hile districts all over the nation are facing a shortage of bus drivers, the Park Hill School District is one step closer to moving from a two-tier busing model to a multi-tier busing model.
With an enrollment of 11,674 students, the district previously announced its plan to add more tiers of bus routes to combat the bus driver shortage and growing cost associated with operating the current bus system.
The district encompasses 11 elementary schools, four middle schools, two high schools, a Lead Innovation Studio, Gerner Family Early Education Center and Russell Jones Education Center.
Earlier this year, the district was inundated with feedback from the community about the proposed school start time changes. This prompted school officials to postpone the change until the 2020-2011 school year.
In June, the district organized a Start Times Advisory Committee, tasked with creating a multi-tier busing model that considers district findings of how various start times impact sleep.
The Start Times Advisory Committee has pinpointed three start time scenarios for the 2020-2021 school year. The final three ideas, narrowed down from 32, will decrease the number of bus drivers and buses utilized to transport students to school and back home. But that’s the end of similarity of the blue, orange and yellow scenarios.
THE BLUE PLAN With high school students heading to class ahead of other students, the blue plan is a more traditional scenario. The 3,629 high school students will attend school from 7:15 a.m. through 2:23 p.m. Start and dismissal times at Lakeview and Plaza middle schools will closely follow the high school start time, while Walden and Congress Middle School will start at 8:23 a.m. and dismiss at 3:18 p.m. Four elementary schools will have start times around 8:30 a.m. and the remaining seven will begin around 9:25 a.m.
The blue three-tier busing model requires 32 fewer bus drivers and would save the district a mouth- dropping $1,354,591 a year, school officials say.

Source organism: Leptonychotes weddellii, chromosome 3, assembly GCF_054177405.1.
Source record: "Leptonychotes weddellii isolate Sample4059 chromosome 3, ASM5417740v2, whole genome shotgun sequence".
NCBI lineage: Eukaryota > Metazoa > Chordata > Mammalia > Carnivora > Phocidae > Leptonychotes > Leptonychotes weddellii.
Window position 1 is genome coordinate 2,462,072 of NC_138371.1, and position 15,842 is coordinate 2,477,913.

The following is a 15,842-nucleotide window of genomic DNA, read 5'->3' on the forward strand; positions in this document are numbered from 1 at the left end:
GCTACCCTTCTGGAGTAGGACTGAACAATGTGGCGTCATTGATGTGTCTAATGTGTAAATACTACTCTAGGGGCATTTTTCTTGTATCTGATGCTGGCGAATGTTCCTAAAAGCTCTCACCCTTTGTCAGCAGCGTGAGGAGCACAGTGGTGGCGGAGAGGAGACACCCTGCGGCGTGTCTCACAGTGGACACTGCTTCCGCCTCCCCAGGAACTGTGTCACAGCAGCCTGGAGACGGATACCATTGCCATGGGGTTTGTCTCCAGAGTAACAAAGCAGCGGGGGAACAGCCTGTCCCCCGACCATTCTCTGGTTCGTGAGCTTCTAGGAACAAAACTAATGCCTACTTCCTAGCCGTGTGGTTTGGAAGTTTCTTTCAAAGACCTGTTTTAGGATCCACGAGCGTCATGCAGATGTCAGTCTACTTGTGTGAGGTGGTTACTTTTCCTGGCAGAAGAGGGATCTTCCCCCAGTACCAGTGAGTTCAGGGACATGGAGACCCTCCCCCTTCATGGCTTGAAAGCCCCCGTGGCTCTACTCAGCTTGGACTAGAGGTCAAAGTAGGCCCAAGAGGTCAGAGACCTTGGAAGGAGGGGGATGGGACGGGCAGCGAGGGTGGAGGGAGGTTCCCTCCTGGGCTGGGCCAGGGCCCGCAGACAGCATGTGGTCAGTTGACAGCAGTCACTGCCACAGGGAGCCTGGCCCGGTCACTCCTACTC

THE ORANGE PLAN The orange plan has all 2,788 middle school students and 507 elementary students attending Southeast starting around 7:33 a.m. and dismissing at 2:28 p.m. That means students as young as five-years-old would be in the dark as they wait for the bus and walk to school.
High school would begin at 8:15 a.m., which is 45-minutes later than this year’s start time. Seven elementary schools would start at 9:28 a.m., while Hawthorne, Prairie Point and Renner would begin at 8:33 a.m.
The orange busing model would require 24 fewer bus drivers and save the district an estimated $1,018,181 a year.
THE YELLOW PLAN
The yellow plan has most middle school students beginning their day at 7:15 a.m., followed by high school students who begin at 7:50 a.m.
Students at five elementary schools would attend school from 9:10 a.m. through 4 p.m. Chinn, English Landing and Hawthorne elementary schools would start 7 minutes earlier, while Line Creek, Prairie Point and Renner elementary schools would begin at 8:15 a.m.
The yellow busing model would require 20 fewer bus drivers and save the district $851,540 a year.
The community is welcome to provide feedback on the three final scenarios on the Park Hill Listens web site or attend a public meeting from 5:30 to 8 p.m. on Tuesday, Oct 1 at Plaza Middle School.
As the district’s long-term contract with First Student is set to expire at the end of the school year, Park Hill will have the option to seek bids from other transportation providers for the fall of 2020.
Additionally, the district will begin construction on its own bus barn and transportation facility early next year. The district is hopeful the new facility will save the district money in the long run and expand options for additional transportation providers.
First Student currently utilizes 110 bus drivers to transport students to school and back home.